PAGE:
London Lit: Twenty Thousand Streets Under the Sky

Today I’d like to talk about a trilogy of linked novels. You may recall if you read this on a regular basis that I discussed Patrick Hamilton’s Hangover Square some months back. Well, this trilogy is another of his works, Twenty Thousand Streets Under the Sky. It comprises three linked novels, The Midnight Bell, The Siege of Pleasure and The Plains of Cement.

Hamilton is most at home when writing about losers – not necessarily contemptible or unpleasant characters, but characters whose lot in life is simply to lose.

There is something of an autobiographical element to his work because, for want of a better way of putting it, Hamilton was a bit of a loser himself. He was taken out of school at 15, having lived much of his childhood in poverty due to his father’s alcoholism. After a brief period as an actor, he broke into writing at the age of 19. Like his father, he struggled with alcohol (at one stage getting through three bottles of bootleg whisky a day), as well as chronic depression. He eventually died of cirrhosis of the liver.

The Midnight Bell, published in 1929, is very much in the author’s cynical and embittered voice. It’s set in the titular pub, located “off Euston Road” (presumably in Fitzrovia, going by geographical cues in the text) and centres on Bob, a handsome former sailor, now bar waiter. Now there’s a period detail for you – when was the last time you went to a backstreet boozer that had waiters? Sorry, I digress. Bob finds himself becoming obsessed over one of the customers, a young prostitute by the name of Jenny.

This being Patrick Hamilton, the course of true love never does run smoothly, or indeed, at all. It’s clear from the very start that Jenny has no intention of reciprocating. While Bob financially supports Jenny out of a kind of nobility, Hamilton spins it as a kind of selfish act – Bob is noble because it makes him feel good to be a white knight. Inevitably, things end badly for Bob. Jenny leaves him with nothing. This novel is based on Hamilton’s own life – he too had become infatuated with a prostitute, and it’s hard not to see his condemnation of Bob’s actions as self-loathing. If I’m honest, the problem I personally had with this novel was that it was a bit too similar to the later, but more polished, Hangover Square.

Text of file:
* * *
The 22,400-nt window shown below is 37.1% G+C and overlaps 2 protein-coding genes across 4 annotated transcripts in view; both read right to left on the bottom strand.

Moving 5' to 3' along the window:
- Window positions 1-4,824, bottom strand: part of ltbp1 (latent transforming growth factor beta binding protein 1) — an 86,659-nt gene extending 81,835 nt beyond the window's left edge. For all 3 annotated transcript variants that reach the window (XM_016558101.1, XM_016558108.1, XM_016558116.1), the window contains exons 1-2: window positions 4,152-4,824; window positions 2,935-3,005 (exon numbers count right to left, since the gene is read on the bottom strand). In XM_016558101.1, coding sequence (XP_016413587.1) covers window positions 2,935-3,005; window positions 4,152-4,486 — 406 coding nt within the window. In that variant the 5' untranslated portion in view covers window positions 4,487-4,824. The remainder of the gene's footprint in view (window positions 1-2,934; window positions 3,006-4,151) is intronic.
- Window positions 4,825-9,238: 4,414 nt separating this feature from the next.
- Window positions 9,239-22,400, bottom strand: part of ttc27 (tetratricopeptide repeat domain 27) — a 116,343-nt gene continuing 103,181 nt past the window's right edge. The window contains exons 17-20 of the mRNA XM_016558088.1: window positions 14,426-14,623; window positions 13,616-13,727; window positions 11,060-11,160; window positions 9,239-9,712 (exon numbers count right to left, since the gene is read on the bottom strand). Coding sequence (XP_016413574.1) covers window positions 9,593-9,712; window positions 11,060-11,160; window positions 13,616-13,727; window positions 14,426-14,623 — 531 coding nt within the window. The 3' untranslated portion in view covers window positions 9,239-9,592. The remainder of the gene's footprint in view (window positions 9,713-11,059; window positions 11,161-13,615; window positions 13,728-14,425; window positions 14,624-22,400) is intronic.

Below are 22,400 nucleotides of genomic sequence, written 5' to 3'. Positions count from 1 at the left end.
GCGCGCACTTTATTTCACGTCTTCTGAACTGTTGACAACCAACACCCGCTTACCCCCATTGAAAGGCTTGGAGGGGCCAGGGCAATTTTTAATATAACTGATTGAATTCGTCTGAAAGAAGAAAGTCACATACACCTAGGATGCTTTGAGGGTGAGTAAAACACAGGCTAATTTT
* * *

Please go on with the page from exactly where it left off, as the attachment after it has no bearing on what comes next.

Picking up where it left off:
The Siege of Pleasure takes us out to the West London suburbs, and back in time a little. Jenny is the focus of this story – a young woman going into domestic service with high hopes for the future. I won’t tell you how it ends, but suffice it to say that she makes a lot of bad choices. Hamilton has little sympathy.

I have to admit that I delayed reading The Plains of Cement. It centres on the kindly but dull Ella, the barmaid in the background of The Midnight Bell. I couldn’t see this being particularly thrilling, but more fool me. This was, I have to say, the most enjoyable of the trilogy because the main character is so ordinary. There are no earth-changing events, no suicides, no murders, no torrid love affairs. Hamilton’s great strength is portraying the suffering of ordinary people in ordinary circumstances. Not to ennoble it or to dismiss it, but to show it as it is.

This trilogy is full of marvellously-observed characters and situations – the passive-aggressive Mr Eccles is the most stand-out character in this regard, but the pub is just full of ’em. It’s not difficult to imagine Patrick Hamilton sitting in the bar of some equivalent of the Midnight Bell, overhearing some drunk and taking mental notes.

This is why I enjoy his work. He doesn’t attempt to judge his characters, either favourably or unfavourably, but simply to present them with all their qualities and flaws. Morality is hardly your concern when you read about these people because even the most peripheral character is so real that to moralise about them is to reduce them to two dimensions. The atmosphere, too, drips with authenticity – the Midnight Bell is a hopeless place in a grim West End a metaphorical thousand miles from the glamour of Piccadilly. Hamilton concentrates on three particular characters, but one suspects he could have built a novel around any of them. Check it out sometime, do.


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Filed under 20th Century, Booze, Fitzrovia, Geography, History, Literature, London, Notable Londoners, Suburbia, West End

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